Detroit Mayor Mike Duggan and Detroit City Council President James Tate announced two lawsuits holding up licensing for adult-use marijuana in the city have been dismissed. (City of Detroit photo)

Starting Thursday, individuals who want to operate adult-use cannabis retail dispensaries, consumption lounges and microbusiness facilities in Detroit can finally apply for a limited number of licenses.

Detroit Mayor Mike Duggan and Detroit City Council President Pro Tem James Tate announced Wednesday that the city is set to move forward with its controversial adult-use cannabis licensing process after the Tuesday dismissal of two lawsuits filed over the city’s recreational marijuana law. 

One suit argued that medical marijuana dispensaries already operating in the city should automatically be granted recreational marijuana licenses. The other asked the court to halt Detroit from moving forward with its ordinance on claims it would cause financial harm to businesses that aren’t run by Detroit residents.

Wayne County Circuit Court Judge Leslie Smith dismissed both cases, noting that the city’s law did not prevent businesses with medical marijuana establishments from obtaining a co-location license for adult use establishments. The judge also rejected claims that the ordinance gave preference to certain applicants over others.

Duggan on Wednesday touted the legal victory and the opening of the application process alongside City Council President Pro Tem James Tate, who spearheaded the city’s marijuana legislation. 

Duggan said he’s eager to have longtime residents and social equity applicants apply for their licenses. 

“We are going to have what the people of this city expect; access to recreational marijuana in a way that Detroiters benefit fairly,” Duggan said during an afternoon press conference at City Hall.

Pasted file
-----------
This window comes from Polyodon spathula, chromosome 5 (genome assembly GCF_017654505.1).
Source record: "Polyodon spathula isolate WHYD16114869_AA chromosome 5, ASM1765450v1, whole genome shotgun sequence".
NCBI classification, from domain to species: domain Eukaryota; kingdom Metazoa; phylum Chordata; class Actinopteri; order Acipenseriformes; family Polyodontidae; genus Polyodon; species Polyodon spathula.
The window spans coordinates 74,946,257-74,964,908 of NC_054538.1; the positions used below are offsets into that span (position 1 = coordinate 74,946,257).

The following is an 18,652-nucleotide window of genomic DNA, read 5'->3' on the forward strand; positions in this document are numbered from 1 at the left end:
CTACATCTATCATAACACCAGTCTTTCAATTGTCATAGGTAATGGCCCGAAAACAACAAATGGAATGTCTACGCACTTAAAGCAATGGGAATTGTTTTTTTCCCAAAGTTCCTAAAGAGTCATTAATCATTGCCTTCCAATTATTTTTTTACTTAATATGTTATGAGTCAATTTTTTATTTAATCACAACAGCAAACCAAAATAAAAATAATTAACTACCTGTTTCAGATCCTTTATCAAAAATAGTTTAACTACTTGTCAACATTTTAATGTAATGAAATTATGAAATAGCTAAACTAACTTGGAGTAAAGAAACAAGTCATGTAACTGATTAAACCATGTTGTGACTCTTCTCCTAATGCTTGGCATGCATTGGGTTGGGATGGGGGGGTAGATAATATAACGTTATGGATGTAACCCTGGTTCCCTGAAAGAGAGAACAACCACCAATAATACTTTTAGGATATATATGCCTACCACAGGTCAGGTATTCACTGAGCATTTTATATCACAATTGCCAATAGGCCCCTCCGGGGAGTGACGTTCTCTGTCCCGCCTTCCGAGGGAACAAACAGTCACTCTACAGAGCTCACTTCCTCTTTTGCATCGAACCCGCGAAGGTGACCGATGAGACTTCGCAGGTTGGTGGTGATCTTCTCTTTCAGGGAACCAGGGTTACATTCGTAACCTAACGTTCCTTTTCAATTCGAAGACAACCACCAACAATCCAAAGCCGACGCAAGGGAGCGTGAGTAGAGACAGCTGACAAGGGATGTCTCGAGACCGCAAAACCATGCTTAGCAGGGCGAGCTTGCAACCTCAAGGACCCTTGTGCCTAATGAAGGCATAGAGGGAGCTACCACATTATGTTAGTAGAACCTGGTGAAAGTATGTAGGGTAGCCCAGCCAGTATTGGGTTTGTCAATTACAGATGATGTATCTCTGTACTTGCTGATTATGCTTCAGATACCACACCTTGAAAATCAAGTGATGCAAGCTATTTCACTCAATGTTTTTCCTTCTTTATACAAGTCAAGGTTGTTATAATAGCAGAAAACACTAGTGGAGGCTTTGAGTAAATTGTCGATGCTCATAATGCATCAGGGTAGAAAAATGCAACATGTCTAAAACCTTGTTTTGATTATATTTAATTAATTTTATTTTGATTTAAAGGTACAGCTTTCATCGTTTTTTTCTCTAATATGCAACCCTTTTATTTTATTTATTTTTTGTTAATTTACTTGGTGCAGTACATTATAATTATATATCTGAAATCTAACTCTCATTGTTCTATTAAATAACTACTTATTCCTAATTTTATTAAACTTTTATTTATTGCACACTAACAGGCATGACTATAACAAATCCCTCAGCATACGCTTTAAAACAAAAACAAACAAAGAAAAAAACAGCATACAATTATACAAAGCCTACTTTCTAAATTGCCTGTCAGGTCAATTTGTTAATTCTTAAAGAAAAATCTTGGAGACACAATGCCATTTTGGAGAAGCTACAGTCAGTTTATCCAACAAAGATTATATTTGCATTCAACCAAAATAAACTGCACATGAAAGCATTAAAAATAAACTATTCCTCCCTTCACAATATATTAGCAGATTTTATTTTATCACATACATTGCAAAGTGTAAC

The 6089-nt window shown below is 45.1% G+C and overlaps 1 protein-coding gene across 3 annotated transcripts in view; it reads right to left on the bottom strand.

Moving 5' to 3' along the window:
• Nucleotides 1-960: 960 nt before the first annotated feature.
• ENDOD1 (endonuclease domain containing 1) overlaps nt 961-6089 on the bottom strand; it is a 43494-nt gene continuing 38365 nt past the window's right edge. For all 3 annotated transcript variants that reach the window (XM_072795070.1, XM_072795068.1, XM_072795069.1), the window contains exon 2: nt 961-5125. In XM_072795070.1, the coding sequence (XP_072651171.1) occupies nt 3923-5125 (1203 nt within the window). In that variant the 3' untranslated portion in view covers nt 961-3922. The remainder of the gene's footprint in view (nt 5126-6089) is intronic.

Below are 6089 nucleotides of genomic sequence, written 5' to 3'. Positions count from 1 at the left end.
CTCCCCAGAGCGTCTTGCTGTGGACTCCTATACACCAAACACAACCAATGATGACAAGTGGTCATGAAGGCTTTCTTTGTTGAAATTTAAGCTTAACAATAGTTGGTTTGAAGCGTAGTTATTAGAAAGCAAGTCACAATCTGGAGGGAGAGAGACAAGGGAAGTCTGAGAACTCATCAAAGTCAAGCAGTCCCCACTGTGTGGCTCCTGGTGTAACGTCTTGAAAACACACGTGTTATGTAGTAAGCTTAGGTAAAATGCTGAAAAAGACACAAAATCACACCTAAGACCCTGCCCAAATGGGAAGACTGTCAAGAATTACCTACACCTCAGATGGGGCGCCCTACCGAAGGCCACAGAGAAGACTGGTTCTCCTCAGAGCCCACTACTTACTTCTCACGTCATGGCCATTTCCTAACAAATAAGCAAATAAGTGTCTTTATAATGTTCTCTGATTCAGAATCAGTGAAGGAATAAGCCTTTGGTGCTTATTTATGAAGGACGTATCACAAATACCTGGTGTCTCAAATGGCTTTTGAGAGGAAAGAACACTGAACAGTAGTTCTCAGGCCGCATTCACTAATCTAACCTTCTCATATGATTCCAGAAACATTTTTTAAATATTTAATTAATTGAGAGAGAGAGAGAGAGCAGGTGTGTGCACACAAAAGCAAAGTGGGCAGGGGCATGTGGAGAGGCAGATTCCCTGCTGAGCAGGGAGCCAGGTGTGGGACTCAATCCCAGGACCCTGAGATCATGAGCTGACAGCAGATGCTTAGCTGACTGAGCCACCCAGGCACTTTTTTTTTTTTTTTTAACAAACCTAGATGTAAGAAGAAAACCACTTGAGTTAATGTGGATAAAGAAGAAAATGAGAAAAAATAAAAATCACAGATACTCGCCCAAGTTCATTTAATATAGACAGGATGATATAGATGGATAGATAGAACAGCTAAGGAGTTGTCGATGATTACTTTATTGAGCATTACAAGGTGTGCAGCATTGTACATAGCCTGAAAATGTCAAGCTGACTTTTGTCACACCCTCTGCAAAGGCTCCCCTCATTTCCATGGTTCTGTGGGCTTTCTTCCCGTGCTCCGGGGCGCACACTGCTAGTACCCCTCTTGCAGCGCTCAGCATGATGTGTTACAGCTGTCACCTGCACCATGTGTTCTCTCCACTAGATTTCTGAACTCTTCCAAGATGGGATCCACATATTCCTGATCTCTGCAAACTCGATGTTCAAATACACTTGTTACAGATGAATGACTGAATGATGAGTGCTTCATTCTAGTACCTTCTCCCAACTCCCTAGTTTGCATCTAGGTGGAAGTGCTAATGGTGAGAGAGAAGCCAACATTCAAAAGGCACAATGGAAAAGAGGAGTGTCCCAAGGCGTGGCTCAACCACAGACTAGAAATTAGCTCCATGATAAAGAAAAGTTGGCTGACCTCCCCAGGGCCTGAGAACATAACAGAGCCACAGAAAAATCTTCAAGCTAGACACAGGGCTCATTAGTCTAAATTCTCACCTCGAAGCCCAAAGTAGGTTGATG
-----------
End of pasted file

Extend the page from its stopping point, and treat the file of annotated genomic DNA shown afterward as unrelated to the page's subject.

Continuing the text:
Duggan said 60 licenses will be available in this first phase, half of which will go to social equity candidates – people who have lived in the city for at least 10 years or those who live in neighborhoods that have been disproportionately affected by the criminalization of marijuana. 

Overall, Detroit intends to give out 160 licenses over three phases. In the second and third phases, the city will issue 30 licenses each round for adult-use retail establishments as well as 10 licenses apiece for microbusinesses and consumption lounges, the city noted in a news release.

“So poor communities’ applicants will get half the licenses,” the mayor said. “Obviously, we are quite hopeful the lion’s share of those go to residents of the City of Detroit.”

There are 40 retail licenses, 10 microbusiness licenses and 10 consumption lounge licenses. Half of each category will be for social equity applicants. The application period closes at 8 a.m. Oct. 1. 

Tate said the court rulings show the city’s willingness to fight and that “we’re on the right side of things,” he added. 

Mike Dilaura, general counsel at House of Dank, a chain of five medical marijuana facilities in and around Detroit behind one of the suits, said Wednesday that he and his team will continue to “evaluate the judge’s opinion and will ultimately decide whether an appeal is prudent.”

“But for now,” Dilaura told BridgeDetroit, “we’re going to evaluate our options and continue to see what makes the most sense.”

Dilaura said despite the legal disagreements, House of Dank will be applying for the non-social equity license.

“House of Dank is in it for the long haul,” he said. “We always have been born and bred in Detroit, both the individuals and the business. We’re not going anywhere.”

Detroit’s first adult-use ordinance was struck down by a federal judge in 2021 after it was considered “likely unconstitutional” for giving too much priority to longtime Detroiters. The city spent the next 10 months revising the law to ensure the legislation was equitable for Detroiters without unfairly preventing other businesses from being part of the city’s emerging recreational marijuana industry. 

Tate said the process of getting Detroiters into this business has been complicated and challenging. Tate has estimated that the recreational marijuana industry could generate $8 million in revenue within four years. 

“I am excited about the fact that we are on the verge of having Detroiters and other equity applicants in the City of Detroit having a fair process that will allow them to participate in this multimillion dollar industry,” he said. 

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Bryce Huffman is a reporter for BridgeDetroit. He was formerly a reporter for Michigan Radio, and host of the podcast, Same Same Different.

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